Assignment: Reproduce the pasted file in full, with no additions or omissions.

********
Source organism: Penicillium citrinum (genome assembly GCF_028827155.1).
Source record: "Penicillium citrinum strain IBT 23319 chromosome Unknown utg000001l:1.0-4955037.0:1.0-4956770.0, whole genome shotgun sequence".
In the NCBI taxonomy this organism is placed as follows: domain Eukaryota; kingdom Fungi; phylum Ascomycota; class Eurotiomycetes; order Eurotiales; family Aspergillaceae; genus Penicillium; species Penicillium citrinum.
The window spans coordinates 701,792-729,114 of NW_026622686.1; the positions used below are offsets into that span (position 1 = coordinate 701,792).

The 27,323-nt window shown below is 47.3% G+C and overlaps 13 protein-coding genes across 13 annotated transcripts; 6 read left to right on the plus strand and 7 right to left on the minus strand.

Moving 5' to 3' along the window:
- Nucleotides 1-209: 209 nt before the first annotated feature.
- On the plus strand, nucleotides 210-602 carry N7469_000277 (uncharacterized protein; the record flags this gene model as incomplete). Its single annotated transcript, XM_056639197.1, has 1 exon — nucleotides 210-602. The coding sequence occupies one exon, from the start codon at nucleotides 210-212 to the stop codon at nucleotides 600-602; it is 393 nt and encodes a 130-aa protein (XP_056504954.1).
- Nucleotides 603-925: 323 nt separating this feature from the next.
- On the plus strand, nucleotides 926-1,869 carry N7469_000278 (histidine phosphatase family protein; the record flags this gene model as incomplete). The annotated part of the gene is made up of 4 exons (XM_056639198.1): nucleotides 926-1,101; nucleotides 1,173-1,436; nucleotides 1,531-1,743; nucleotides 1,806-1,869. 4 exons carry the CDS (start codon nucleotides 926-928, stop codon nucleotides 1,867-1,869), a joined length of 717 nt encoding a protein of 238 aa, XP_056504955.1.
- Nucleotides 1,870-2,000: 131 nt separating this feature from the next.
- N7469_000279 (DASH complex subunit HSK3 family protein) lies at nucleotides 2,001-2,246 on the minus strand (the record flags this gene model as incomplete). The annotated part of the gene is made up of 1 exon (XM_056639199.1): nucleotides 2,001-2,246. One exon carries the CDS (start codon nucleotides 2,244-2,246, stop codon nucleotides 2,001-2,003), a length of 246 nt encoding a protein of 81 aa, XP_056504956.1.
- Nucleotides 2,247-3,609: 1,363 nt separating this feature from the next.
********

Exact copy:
Source organism: Penicillium citrinum (genome assembly GCF_028827155.1).
Source record: "Penicillium citrinum strain IBT 23319 chromosome Unknown utg000001l:1.0-4955037.0:1.0-4956770.0, whole genome shotgun sequence".
In the NCBI taxonomy this organism is placed as follows: domain Eukaryota; kingdom Fungi; phylum Ascomycota; class Eurotiomycetes; order Eurotiales; family Aspergillaceae; genus Penicillium; species Penicillium citrinum.
The window spans coordinates 701,792-729,114 of NW_026622686.1; the positions used below are offsets into that span (position 1 = coordinate 701,792).

The 27,323-nt window shown below is 47.3% G+C and overlaps 13 protein-coding genes across 13 annotated transcripts; 6 read left to right on the plus strand and 7 right to left on the minus strand.

Moving 5' to 3' along the window:
- Nucleotides 1-209: 209 nt before the first annotated feature.
- On the plus strand, nucleotides 210-602 carry N7469_000277 (uncharacterized protein; the record flags this gene model as incomplete). Its single annotated transcript, XM_056639197.1, has 1 exon — nucleotides 210-602. The coding sequence occupies one exon, from the start codon at nucleotides 210-212 to the stop codon at nucleotides 600-602; it is 393 nt and encodes a 130-aa protein (XP_056504954.1).
- Nucleotides 603-925: 323 nt separating this feature from the next.
- On the plus strand, nucleotides 926-1,869 carry N7469_000278 (histidine phosphatase family protein; the record flags this gene model as incomplete). The annotated part of the gene is made up of 4 exons (XM_056639198.1): nucleotides 926-1,101; nucleotides 1,173-1,436; nucleotides 1,531-1,743; nucleotides 1,806-1,869. 4 exons carry the CDS (start codon nucleotides 926-928, stop codon nucleotides 1,867-1,869), a joined length of 717 nt encoding a protein of 238 aa, XP_056504955.1.
- Nucleotides 1,870-2,000: 131 nt separating this feature from the next.
- N7469_000279 (DASH complex subunit HSK3 family protein) lies at nucleotides 2,001-2,246 on the minus strand (the record flags this gene model as incomplete). The annotated part of the gene is made up of 1 exon (XM_056639199.1): nucleotides 2,001-2,246. One exon carries the CDS (start codon nucleotides 2,244-2,246, stop codon nucleotides 2,001-2,003), a length of 246 nt encoding a protein of 81 aa, XP_056504956.1.
- Nucleotides 2,247-3,609: 1,363 nt separating this feature from the next.